2008 Superbowl Advertising Contest
It goes without saying that watching the 2008 Super Bowl football game was a lot more exciting than watching the 2008 Super Bowl advertising contest. The game was fantastic, the ads were not. If the writers weren’t still on strike, you might have assumed the game was scripted by Hollywood. Unfortunately the ads displayed far less talent; most failed to score many points with viewers. It was a year of playing it safe and sticking to old Super Bowl ad clichés.
The problem with most Super Bowl advertisements is that the agency starts with a clean sheet of paper. They sit down and try to make a great Super Bowl ad. The first questions they usually ask themselves are: What celebrity can we get? What animal can we use? What parody can we make? How high can the budget go?
The best advertisements never start with a clean sheet of paper. The best ads start by asking, What is in the mind of the consumer when it comes to our brand” Then the ads use that idea in a new and creative way.
In this year’s Advertising Super Bowl, Budweiser did not disappoint, unlike the Patriots who suffered one of the biggest upsets in history. The King of Beers was also the king of the Super Bowl ad contest. Anheuser-Busch produced another standout ad which took the top spot for the 10th year in a row on the much-watched USA Today Ad Meter poll.
Here are my picks for the two best and two worst ads of the game which i also discussed last night with Bill O’Reilly on his show on Fox News.
To become part of the beer wagon team, a Dalmatian becomes the personal trainer for Hank the Clydesdale. Training to the theme of Rocky, the underdog horse succeeds through hard work.
The heavy favorite with seven ads running during the game, Budweiser played to win. And win they did. It was Bud at its best.
The ad was effective because it used the brand’s iconic visuals (Clydesdales, Dalmatian, beer wagon) to tell an emotional and entertaining story. The images were germane to the brand, the message was relevant to the game, and the ad connected with the audience.
Of course, Bud stacks the deck in order to guarantee a big win every year. First they order up 20 top-flight ads from their agencies. Then they test and tweak and test again, ending up with the best of the bunch for game night. And despite that, all the Bud ads were not winners or even close. The cavemen inventing the wheel, for instance, was an almost complete disaster.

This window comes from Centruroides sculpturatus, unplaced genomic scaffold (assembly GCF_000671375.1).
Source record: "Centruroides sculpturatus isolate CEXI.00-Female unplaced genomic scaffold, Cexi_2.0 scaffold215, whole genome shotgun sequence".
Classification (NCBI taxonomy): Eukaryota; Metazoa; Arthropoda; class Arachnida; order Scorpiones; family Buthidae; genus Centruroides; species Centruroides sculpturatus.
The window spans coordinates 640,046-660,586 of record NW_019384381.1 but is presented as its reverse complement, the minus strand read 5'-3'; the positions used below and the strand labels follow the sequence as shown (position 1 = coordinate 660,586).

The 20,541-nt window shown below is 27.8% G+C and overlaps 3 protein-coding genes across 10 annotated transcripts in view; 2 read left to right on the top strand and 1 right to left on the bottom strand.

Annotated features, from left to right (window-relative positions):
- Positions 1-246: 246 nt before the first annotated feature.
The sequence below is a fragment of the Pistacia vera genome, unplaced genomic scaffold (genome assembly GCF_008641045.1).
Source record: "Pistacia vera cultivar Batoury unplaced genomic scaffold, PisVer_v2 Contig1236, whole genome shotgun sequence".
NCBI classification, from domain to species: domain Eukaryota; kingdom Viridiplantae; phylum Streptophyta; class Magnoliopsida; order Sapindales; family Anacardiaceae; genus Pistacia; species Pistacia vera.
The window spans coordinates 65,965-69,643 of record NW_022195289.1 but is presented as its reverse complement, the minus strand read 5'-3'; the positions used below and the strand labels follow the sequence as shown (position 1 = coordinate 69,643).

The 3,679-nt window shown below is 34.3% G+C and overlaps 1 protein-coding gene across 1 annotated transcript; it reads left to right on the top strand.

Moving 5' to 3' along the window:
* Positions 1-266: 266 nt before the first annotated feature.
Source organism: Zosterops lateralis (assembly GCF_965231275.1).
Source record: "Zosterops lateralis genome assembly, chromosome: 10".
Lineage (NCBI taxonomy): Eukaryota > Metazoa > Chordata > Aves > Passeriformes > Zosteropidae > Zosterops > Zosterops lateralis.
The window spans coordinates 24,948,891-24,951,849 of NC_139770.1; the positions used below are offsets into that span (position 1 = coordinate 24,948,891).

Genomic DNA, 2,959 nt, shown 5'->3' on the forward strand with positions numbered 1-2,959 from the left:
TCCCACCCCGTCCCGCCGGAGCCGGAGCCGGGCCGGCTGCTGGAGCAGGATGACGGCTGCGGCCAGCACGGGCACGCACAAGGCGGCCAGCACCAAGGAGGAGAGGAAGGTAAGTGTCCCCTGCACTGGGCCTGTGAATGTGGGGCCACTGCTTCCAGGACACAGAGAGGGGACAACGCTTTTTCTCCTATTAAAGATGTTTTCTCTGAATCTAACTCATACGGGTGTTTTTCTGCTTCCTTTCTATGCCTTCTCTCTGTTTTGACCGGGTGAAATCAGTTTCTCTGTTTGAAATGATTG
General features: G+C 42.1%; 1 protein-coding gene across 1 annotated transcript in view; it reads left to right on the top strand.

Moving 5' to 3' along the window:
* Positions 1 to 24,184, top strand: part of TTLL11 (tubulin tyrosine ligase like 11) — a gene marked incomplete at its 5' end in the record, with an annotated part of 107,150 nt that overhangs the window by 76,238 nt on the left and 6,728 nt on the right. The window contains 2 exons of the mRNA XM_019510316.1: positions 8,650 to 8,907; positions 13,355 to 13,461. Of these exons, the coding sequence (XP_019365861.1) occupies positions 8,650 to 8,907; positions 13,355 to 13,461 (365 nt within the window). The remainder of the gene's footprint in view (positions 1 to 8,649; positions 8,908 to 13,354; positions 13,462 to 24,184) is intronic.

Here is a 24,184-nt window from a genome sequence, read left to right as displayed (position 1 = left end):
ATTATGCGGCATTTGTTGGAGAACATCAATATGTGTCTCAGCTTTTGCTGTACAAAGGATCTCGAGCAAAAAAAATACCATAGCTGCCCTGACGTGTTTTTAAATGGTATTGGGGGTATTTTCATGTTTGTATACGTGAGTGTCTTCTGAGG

On the other hand, the Hank the Clydesdale ad did what all great advertising should do. It reinforced the brand message in a memorable and meaningful way. It connected with the brand, the audience and the event.
“I’m in the mood for love” plays as a sexy woman holds a football. Tag: Let the real games begin. Happy Valentine’s Day.
The ad was simply perfect. And it just goes to show you that you don’t need celebrities, animals, special effects, parodies or a big budget to make a brilliant Super Bowl ad.
The ad related to game and it related to the audience. It told a motivating, powerful, relevant message using a simple visual. Just an ordinary sexy woman, in an ordinary sexy nightgown.
It is very hard to make an ad that appeals to both men and women using sex. If the woman looks too sexy, women don’t like it. Not sexy enough and men don’t like it.
The Victoria Secret ad was not too much nor too little it was just right.
Heart leads the way literally to a better job. Tag: Follow your heart. Start building.
A good verbal idea doesn’t necessarily make a good visual idea. And this is clearly the case here.
A heart jumping out of a body is painful, ugly and gross to watch. At the very least, they should have used a symbolic image of a heart, not a real one. Using shocking visuals just to be shocking is not clever or wise.
My guess is that the creatives who made this ad will soon be checking into CareerBuilder for new jobs.
After a lackluster Super Bowl performance last year, the CareerBuilder agency lost the account. (Remember the chimpanzees in the office?) And this year’s ad was far worse.
CareerBuilder has had amazing success in the marketplace by focusing on targets frustrated with their jobs, but needing a push to switch. They’ve also had success with viral campaigns like the monk-e-mail. But unless they can get their lineup right for the big game, they would be better off staying home and saving their money.
SoBe Life Water
30 naked lizards dance with Naomai Campbell to Thriller by Michael Jackson.
They threw every Super Bowl ad cliché into this commercial for a new product nobody has ever heard of.
A famous song: Michael Jackson’s Thriller. A famous celebrity: Naomi Campbell. Cute animals: Lizards. And a parody, too: Thriller video.
They ended up with a very attractive commercial visually. One that got attention and had people talking. But none of the elements in the ad had any relation to the brand, the game or the category.
To succeed, a commercial has to be entertaining but it also has to be relevant to the brand. Without both, you score a big zero.
The SoBe Life ad did score well in the popularity polls. But while many people will remember the ad, I doubt that anyone will remember the advertiser. Most people will probably think it was a Geico insurance ad. Afterall, Geico owns “cute lizards” in the mind.